1. As the economic level of a country increases, death rates decline.
2. Later, as the economic level continues to increase, fertility rates decline.
B. Other Factors Influencing Family Size
1. Are children perceived as an economic asset or liability?
a. Are children needed for security in one's old age?
b. Do children contribute to the family income?
c. Do children require expenditures of money until they reach adulthood or
2. Is infant and childhood mortality high?
a. If you have a low expectation that a particular child will survive to
adulthood, are you more or less likely to have another child?
b. If you want to raise a child, the overall desire to have children is not
going to end if a child dies. Although you can't replace the dead child, you
can have another child.
3. Is education accessible? Education does two things to fertility rates:
a. While one is in school typically does not begin raising a family.
b. Education increases the number of economic opportunities. One
is not as dependent upon offspring for survival. Children become less of an
economic asset and more of an economic liability as income increases.
4. Is education accessible to all?
a. If education is accessible only to men, then women begin to have
children at an early age.
b. Obtaining education reduces the number of years that a woman has to
bear children. If you are in school until age 22, then it is likely that you will
not have your first child until at least age 23. (In the U.S., the current
average age of first birth is 23.)
c. Access to education increases job/career opportunities for women.
When being a mother is not the only socially acceptable occupation, women
choose to have fewer children.
5. Are contraceptives available?
a. The desire to reduce family size will not be successful if contraceptive are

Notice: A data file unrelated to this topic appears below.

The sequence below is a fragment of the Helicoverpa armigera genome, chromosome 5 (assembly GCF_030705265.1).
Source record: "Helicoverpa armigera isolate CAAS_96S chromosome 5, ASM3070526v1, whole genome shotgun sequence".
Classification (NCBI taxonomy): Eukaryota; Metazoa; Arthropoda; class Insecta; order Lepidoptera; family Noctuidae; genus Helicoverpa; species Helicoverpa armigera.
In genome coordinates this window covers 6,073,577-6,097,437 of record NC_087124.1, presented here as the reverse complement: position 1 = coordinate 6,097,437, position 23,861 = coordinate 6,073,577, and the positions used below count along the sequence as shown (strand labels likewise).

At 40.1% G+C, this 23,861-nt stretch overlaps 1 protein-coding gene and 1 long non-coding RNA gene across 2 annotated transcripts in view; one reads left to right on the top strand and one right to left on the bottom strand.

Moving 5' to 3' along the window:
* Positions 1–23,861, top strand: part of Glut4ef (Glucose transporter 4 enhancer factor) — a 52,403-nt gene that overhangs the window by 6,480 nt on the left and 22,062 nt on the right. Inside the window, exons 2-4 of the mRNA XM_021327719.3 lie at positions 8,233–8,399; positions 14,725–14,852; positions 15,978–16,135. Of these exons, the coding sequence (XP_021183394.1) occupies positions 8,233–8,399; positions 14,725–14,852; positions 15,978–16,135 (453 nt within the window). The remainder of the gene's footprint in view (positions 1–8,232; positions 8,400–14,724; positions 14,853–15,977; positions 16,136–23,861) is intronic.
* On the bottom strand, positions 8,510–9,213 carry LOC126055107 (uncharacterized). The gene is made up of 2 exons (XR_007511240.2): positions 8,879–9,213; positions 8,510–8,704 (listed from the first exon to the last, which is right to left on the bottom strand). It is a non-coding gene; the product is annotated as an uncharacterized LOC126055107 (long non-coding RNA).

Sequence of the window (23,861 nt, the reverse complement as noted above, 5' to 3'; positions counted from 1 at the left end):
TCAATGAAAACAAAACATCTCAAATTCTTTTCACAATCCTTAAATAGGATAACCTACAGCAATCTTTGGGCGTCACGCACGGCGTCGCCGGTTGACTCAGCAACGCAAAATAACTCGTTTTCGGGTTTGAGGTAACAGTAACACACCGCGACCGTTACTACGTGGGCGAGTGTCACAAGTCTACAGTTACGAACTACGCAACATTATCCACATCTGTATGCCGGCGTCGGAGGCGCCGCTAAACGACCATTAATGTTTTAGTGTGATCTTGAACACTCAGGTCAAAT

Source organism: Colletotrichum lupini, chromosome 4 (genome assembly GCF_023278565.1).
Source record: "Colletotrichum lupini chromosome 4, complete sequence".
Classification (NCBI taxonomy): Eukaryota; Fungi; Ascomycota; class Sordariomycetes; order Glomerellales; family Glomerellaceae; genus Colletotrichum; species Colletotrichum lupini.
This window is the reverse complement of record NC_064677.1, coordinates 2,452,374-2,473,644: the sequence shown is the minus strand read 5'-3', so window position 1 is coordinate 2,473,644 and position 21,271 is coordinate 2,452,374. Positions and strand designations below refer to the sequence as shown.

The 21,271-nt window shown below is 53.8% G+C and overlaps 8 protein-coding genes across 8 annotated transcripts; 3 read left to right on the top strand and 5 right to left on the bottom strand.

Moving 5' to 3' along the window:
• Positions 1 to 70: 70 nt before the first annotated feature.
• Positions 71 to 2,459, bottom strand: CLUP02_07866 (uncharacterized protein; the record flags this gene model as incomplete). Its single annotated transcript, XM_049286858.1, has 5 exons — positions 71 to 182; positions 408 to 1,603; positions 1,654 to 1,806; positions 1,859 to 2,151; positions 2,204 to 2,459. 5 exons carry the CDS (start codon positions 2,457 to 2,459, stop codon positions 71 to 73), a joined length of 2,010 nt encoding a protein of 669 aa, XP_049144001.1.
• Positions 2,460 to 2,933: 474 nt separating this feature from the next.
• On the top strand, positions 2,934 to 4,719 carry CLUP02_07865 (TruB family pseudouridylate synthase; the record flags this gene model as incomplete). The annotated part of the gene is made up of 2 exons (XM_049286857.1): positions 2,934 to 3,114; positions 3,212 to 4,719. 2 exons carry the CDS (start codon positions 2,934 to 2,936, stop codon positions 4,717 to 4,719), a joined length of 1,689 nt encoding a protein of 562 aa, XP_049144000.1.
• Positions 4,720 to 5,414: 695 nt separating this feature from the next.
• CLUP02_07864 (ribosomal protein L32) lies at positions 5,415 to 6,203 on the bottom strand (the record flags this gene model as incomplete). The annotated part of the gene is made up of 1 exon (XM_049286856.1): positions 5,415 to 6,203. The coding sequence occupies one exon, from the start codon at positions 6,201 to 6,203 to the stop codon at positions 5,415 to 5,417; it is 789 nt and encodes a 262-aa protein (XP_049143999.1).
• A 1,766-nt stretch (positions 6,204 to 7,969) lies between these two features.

b. Contraceptives need to be socially acceptable. Women and men have to
agree to their use.
c. Data indicate many people wishing to limit family size cannot due to lack
of contraceptive availability.
Fig. 7.3 There is a weak correlation between income and lower total fertility. Factors that affect fertility more directly are health care, education for women, and the availability of contraceptive information and services.
Fig. 7 4 In developing countries-especially Africa-women do most of the work relating to care and maintenance of the family, including heavy farming tasks.
Fig. 7.6 More than any other single factor, lower fertility rates are correlated with the percent of the population using contraceptives.
Fig. 7.7 Poverty, environmental degradation, and high fertility rates become locked in a self-perpetuating vicious cycle.
Fig. 7.8 In developed countries, the decrease in birth rates proceeded soon after and along with the decrease in death rates, so very rapid population growth never occurred.
Fig. 7.8b In developing countries, both birth and death rates remained high until the mid 1900s. Then a steep decline in death rates was caused by the rapid introduction of modern medicine, whereas birth rates remained high, causing very rapid population growth.
II. Traditional Development Techniques
A. Promoting the Development of Low-Income Countries
1. Emphasizing large development projects.
B. The Results of Large Development Projects
1. Debt Crisis
2. Wealth Concentration
C. World Bank Reform
Fig. 7.10 Loans aimed at promoting development have caught many countries in a debt trap.
III. A New Model for Development
A. Social Modernization: a strategy that does not rely on the economic development of a whole country.
B. Social Modernization Focus: the individual.
C. To succeed with this model one must include
1. Improved access to education, including that of women
2. Improve the health of individuals, especially of women
3. Increased access to and desire for family planning
4. Enhanced income of families so that children are no longer an asset
5. Improved resource management so that people can obtain life necessities
without environmental degradation.
Fig. 7.14 Five main aspects of enhancing the well-being of the poor are mutually supporting and dependent on one another as illustrated.
Fig. 7.15 Countries with low adult female literacy rates have high fertility rates.
Fig. 7.16 Programs that improve the educational and economic status of women have long-term benefits, including lower fertility.